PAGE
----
Storms of history-water, hazard and society in the Philippines

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... However, no tsunami-genic earthquake or landslide seismicity was reported. Furthermore, a similar tsunami-like flood was reported to have occurred during the October 12, 1897 typhoon (Bankoff, 2007;Municipality of Hernani, 2014), underscoring the likelihood that the bore was a direct consequence of the typhoon, and not a tsunami that happened to occur simultaneously. Even within the coastal engineering community the event has been a mystery because the destructive bore lasted for a few minutes (Nobuoka et. ...
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Typhoons cause damage by a variety of mechanisms: wind, large waves, and storm surge. Storm surge itself has three components: pressure-driven setup (the inverse barometer effect), wind-driven setup (wind pushing water onshore), and breaking-wave-induced setup (breaking waves pushing water onshore). Numerical modeling shows that in the fringing-reef-protected town of Hernani during Typhoon Haiyan, pressure-and wind-driven setup were small, while breaking-wave-induced setup varied in time as the envelope of large and small incident wave groups (sets), resulting in an infragravity oscillation. The surf beat contained energy in a frequency range close to the natural resonant mode of the reef, which amplified the energy of the surf beat (Nakaza and Hino, 1991; Nwogu and Demirbilek, 2010). During propagation over the reef, the amplified surf beat steepened nonlinearly, and impacted the town as a tsunami-like bore, resulting in extensive damage and casualties. Since coastal hazard planning presently relies on phase-averaged wave modeling, infragravity surges such as the one that struck Hernani are not currently being accounted for, highlighting the necessity for a change of policy and the adoption of phase-resolving wave models in regions protected by fringing coral reefs.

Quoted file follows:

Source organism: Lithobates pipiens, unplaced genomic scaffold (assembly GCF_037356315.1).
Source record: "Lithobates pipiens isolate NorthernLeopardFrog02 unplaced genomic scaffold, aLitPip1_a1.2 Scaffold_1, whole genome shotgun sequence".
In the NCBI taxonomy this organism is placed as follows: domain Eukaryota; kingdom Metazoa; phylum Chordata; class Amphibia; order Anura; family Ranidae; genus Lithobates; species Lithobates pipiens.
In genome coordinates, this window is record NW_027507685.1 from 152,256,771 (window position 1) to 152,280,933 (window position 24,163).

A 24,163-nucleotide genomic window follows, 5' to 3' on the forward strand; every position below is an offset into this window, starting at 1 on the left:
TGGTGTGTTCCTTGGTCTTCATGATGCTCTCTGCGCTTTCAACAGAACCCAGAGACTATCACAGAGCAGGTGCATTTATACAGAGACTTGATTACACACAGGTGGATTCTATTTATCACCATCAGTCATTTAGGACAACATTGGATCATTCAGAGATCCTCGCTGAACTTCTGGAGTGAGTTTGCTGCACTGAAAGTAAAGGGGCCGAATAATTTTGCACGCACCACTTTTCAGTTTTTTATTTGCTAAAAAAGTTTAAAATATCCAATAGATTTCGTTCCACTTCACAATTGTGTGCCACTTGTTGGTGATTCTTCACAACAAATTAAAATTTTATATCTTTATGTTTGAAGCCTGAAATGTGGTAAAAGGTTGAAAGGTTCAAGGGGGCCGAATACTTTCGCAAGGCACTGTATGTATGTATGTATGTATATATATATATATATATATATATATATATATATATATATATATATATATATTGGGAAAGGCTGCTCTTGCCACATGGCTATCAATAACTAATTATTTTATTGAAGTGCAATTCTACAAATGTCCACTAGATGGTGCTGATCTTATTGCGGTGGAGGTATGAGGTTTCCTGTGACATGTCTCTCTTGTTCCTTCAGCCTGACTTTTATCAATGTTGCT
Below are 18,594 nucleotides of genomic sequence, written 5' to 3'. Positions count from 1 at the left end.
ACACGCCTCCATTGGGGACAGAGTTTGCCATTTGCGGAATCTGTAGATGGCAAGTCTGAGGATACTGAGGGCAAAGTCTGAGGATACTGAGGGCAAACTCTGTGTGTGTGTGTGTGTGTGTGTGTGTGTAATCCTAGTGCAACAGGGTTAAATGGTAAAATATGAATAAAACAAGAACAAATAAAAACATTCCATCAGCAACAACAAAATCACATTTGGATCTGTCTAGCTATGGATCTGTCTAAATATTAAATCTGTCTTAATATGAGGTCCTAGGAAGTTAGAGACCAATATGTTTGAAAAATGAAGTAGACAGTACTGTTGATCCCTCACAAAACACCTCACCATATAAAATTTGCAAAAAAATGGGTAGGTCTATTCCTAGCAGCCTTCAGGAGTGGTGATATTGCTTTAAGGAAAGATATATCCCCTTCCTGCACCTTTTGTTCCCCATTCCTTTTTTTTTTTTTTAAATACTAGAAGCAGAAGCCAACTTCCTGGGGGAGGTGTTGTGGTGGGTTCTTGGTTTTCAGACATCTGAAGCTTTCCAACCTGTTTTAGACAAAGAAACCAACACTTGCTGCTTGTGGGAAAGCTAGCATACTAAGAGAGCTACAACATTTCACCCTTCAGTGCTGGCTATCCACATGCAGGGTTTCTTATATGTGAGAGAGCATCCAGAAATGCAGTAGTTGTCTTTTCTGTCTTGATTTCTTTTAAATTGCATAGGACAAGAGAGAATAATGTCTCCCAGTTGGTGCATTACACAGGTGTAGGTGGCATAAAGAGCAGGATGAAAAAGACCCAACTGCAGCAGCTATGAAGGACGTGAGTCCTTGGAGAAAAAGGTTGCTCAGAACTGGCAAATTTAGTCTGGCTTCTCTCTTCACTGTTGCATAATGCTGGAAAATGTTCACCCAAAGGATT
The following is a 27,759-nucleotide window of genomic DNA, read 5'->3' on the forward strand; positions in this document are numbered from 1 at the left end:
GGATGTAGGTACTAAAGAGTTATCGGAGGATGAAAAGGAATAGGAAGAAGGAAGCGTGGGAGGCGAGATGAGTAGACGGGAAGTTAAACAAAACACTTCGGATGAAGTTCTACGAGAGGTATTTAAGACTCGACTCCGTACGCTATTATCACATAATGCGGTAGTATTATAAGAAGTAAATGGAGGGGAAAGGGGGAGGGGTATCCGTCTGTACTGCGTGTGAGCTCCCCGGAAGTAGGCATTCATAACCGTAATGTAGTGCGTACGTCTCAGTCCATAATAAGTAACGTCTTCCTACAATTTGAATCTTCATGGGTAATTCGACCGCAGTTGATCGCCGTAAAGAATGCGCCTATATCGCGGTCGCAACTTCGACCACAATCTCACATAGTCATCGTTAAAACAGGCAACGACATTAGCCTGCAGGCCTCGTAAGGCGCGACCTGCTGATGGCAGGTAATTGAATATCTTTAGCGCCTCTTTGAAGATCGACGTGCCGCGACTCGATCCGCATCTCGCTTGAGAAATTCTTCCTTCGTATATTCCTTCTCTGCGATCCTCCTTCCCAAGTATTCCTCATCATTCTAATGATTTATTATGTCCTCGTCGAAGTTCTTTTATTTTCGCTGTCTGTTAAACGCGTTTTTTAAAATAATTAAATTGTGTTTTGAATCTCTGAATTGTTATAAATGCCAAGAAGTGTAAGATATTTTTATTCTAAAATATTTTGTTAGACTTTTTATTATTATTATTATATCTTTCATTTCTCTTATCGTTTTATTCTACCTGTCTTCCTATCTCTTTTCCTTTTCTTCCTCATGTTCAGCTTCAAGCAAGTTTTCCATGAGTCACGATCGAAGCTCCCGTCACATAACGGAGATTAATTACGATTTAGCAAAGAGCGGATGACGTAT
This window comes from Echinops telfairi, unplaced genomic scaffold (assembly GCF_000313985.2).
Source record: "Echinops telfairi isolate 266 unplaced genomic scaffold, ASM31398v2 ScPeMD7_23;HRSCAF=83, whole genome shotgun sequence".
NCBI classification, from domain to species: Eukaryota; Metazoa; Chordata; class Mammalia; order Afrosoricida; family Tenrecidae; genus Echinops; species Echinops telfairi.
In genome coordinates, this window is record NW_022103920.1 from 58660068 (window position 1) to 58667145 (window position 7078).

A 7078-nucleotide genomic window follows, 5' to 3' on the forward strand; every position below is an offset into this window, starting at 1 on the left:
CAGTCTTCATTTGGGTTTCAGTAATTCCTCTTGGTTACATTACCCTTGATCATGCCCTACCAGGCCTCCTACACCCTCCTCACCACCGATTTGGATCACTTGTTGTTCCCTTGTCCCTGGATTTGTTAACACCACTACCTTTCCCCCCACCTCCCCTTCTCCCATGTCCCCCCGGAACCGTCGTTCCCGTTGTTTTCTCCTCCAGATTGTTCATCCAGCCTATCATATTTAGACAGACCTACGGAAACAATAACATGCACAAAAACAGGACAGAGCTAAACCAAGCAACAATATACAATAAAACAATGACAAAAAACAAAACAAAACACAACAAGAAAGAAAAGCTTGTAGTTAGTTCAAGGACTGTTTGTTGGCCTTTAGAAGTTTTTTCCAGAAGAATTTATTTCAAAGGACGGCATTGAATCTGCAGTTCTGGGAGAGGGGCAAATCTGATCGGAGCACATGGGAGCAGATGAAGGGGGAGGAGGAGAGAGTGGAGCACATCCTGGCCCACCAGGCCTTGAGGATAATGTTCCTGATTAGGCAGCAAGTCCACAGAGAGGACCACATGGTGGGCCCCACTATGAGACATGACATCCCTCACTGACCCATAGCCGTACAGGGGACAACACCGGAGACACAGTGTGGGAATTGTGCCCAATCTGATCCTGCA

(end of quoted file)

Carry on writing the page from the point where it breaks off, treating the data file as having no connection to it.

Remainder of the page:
... The tropical is blessed by profuse parturition, on the one hand, and it is site of calamity and ruination, on the other. The Centre for Research on the Epidemiology of Disasters reports that, since 1900, the 'Philippines has experienced the most events defined as requiring international assistance.' 18 Between 1900 and 1991, there was an average of eight disasters a year, making the country the hardest hit by natural disasters in 90 years. This is another condition of the 'apocalypse,' the destruction of the natural world, the decimation of population, the devastation of heritage. ...
... There were also news reports that men in some areas had stayed behind to guard their houses. Two historical storm surge events had previously devastated Tacloban-one in 1897 which killed up to 1500 [3] and another in 1912 which killed 15,000 people [26]-but the residents were not aware of these and had not learned from history. Further, there is also the assumption that common folk are generally disinterested in learning about hazards because daily concerns are more important and at that time, political issues related to corruption had diverted media attention. ...
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Through political ecology and pragmatism, this thesis aims at capturing the complexity of flood hazard and the expansion of the range of choice. Empirical data suggest that although the locals view flooding as an unwelcome normal occurrence, changes in people’s lifestyles have altered how they perceive flooding. Elements such as political conflicts and climate change have, additionally, weakened local response mechanisms. In its attempts to deal with flooding, even after the 2011 Mega-Flood, the government has been inclined towards resorting to technological fixes and policies meant to generate wealth for offsetting losses. Social, political, historical, and cultural aspects have been ignored. Participants, however, incorporate these elements into their responses. By engaging with the participants, it became apparent that to expand the range of choice and to strengthen resilience, it is important to encourage preparedness, promote traditional knowledge, highlight the role of religion, and enhance the role of local government.
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